Monday, April 24, 2017

How important are the first 20 games?

Tomorrow is G20 and, as you know, the Astros are currently 13-6. What does it mean?

To pick an arbitrary date in which most teams were at or around 20 games played, on April 27, 2016: the Chicago White Sox had an AL-leading 16-6 record and then proceeded to go 62-78 over the rest of the season and finish 4th in the AL Central. Looking at 20 games as a whole is problematic because each team has its own narrative of injuries, trades, losing streaks, winning streaks, cluster luck, etc. But at least we can get a snapshot of the importance of at least not starting off the 2016 Astros, who were 6-14 after 20 games. 

Since 2012, when the 2nd Wild Card was introduced, 21 out of 25 AL teams (84%) that made the playoffs started the first 20 games at .500 or better. More to the point, in four of the last five years there has been one team to start the season with at least 13 wins in their first 20 games (2016 White Sox, 2015 Tigers, 2013 Ramgers and 2012 Rays) and managed to miss the playoffs. 

2016: All five American League teams that made the playoffs were at or above .500 after 20 games. That doesn't necessarily translate to a big division lead - in fact, only one of the five AL playoff teams (Baltimore) was leading the division after 20 games. Texas, Toronto, and Cleveland were both 10-10. Boston was 11-9, and Baltimore was 12-8. Yet they all made the playoffs. The aforementioned White Sox went 14-6 and missed the playoffs.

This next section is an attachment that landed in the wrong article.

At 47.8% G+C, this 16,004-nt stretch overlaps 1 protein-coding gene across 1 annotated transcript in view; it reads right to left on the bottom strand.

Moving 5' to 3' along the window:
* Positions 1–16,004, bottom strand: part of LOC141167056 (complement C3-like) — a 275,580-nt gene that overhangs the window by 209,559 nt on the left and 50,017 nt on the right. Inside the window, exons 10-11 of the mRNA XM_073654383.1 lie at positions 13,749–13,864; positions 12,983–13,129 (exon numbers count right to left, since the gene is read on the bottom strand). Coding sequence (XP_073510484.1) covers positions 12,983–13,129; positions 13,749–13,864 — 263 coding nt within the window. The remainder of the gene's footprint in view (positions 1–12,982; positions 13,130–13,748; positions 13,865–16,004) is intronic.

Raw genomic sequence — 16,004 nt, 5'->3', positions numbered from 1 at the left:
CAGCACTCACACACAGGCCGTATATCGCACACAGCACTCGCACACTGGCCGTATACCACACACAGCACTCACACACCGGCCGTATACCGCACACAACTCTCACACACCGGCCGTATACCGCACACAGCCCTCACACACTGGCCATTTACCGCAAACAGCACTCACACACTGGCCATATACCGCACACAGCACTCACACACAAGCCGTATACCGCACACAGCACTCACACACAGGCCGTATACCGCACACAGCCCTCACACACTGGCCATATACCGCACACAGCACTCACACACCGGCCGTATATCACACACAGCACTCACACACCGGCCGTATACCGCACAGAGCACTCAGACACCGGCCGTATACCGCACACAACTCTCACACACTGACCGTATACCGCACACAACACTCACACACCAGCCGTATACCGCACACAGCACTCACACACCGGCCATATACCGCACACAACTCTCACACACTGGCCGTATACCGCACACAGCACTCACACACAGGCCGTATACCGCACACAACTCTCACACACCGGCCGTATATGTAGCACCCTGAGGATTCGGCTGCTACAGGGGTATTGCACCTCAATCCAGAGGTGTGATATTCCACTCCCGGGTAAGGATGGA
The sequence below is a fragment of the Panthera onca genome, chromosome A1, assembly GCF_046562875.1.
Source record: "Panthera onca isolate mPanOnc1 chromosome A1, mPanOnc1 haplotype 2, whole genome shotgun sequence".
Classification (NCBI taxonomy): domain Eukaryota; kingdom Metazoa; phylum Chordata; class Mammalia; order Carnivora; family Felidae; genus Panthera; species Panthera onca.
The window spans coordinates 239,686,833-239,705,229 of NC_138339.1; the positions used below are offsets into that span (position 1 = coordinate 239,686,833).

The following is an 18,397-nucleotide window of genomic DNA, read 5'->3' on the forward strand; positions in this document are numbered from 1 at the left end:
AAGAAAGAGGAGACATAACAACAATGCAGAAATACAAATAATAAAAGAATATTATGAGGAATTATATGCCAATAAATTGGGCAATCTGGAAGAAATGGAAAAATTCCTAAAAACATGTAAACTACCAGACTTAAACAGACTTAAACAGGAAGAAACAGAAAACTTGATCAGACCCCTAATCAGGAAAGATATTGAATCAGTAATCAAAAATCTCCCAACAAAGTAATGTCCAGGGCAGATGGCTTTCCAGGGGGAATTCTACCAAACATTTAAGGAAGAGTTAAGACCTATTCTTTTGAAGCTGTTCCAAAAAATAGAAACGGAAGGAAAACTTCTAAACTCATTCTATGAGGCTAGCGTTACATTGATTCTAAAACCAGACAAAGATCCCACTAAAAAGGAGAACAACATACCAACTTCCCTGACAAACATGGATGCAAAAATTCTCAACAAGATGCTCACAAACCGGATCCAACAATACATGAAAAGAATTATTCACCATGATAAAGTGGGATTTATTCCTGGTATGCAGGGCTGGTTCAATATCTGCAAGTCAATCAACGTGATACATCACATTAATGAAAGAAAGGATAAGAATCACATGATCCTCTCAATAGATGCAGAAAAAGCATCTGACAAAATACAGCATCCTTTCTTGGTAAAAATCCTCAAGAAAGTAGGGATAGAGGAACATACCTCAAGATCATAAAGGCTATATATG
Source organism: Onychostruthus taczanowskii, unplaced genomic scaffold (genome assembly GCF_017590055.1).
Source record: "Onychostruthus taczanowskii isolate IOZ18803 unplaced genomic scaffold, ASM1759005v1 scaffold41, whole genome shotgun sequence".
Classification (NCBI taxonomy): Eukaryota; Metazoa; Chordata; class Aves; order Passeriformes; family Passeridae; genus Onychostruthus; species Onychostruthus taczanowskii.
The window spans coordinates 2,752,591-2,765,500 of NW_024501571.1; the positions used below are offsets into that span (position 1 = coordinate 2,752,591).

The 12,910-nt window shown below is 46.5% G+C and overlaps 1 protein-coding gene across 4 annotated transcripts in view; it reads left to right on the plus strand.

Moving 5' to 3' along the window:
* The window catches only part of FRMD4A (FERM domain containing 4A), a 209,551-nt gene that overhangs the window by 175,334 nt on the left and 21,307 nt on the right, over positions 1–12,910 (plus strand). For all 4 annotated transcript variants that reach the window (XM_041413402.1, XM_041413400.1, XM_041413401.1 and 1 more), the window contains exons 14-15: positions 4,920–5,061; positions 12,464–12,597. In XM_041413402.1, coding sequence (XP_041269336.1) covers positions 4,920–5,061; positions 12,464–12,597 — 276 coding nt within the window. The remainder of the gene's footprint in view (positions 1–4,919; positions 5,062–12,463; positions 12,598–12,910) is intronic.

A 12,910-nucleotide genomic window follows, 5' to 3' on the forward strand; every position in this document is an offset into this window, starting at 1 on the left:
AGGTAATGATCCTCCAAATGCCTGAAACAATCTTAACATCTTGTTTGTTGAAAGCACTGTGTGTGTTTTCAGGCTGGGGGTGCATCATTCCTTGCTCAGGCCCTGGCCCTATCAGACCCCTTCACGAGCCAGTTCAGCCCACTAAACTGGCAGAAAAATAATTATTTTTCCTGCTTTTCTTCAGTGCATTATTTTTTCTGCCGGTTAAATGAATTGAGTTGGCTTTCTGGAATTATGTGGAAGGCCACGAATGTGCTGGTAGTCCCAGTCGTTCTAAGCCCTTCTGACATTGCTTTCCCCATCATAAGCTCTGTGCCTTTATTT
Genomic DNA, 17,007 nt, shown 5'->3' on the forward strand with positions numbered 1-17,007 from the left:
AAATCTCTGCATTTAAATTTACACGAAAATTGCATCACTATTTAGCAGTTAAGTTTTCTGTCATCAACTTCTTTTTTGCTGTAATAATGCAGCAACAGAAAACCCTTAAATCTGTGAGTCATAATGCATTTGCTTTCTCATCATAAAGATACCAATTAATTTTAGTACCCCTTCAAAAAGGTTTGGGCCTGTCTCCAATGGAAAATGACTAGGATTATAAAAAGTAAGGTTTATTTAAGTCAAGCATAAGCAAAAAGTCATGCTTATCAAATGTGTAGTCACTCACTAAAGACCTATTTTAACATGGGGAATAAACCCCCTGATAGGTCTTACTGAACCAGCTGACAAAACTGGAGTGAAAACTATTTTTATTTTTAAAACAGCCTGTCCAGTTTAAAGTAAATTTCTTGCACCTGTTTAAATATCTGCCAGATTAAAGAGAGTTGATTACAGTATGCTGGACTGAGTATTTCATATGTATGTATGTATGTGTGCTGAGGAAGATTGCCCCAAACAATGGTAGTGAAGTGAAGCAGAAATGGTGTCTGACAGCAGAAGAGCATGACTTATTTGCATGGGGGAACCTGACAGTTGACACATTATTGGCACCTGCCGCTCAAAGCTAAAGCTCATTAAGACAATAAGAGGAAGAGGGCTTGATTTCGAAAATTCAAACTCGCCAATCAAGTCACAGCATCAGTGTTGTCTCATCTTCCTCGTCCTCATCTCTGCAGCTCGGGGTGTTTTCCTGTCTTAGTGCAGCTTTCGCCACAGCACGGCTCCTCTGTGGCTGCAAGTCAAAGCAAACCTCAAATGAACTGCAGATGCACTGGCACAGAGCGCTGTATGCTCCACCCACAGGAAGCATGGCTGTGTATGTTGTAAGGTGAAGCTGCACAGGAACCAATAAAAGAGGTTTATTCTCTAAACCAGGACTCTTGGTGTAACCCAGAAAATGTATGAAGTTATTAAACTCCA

2015: Three of the five AL teams that made the playoffs were at or above .500 after 20 games: Kansas City was 14-6, the Yankees were 12-8, and Houston was 13-7. Toronto was 9-11 after 20 games, and the Ramgers were 7-13. The Blue Jays and Rangers had the best and second-best records in the AL, respectively, from that point forward. Detroit was 14-6 and didn't make the playoffs. Boston and Tampa Bay were both 11-9 and met the same fate. 

2014: All five playoff teams were at or above .500. Baltimore, Kansas City, and Anaheim were all 10-10. Detroit was 12-8 and Oakland was 13-7. The Rangers were 12-8 after 20 and didn't make the playoffs. 

2013: Three out of five AL playoff teams were at or above .500 after 20 games. Boston, who went on to win the World Series, was 13-7. Oakland was 12-8 while Detroit was 10-10. Tampa Bay was 9-11 and Cleveland was 8-12. Texas was 13-7, went on to win 91 games and miss the Wild Card by one game. 

2012: All five AL playoff teams were at or above .500 after 20 games. The Ramgers led the way at 15-5, followed by Baltimore (12-8), New York (11-9) with Detroit and Oakland sitting at 10-10. The Rays were 13-7 after 20 games and missed the playoffs by three games. 

What does it mean for the 2017 Astros? Who knows? The Astros have played 11.7% of their season. Teams come out hot after 20 games and...then there's 142 games left to play. But while you don't win the division in April, you certainly can lose it in April.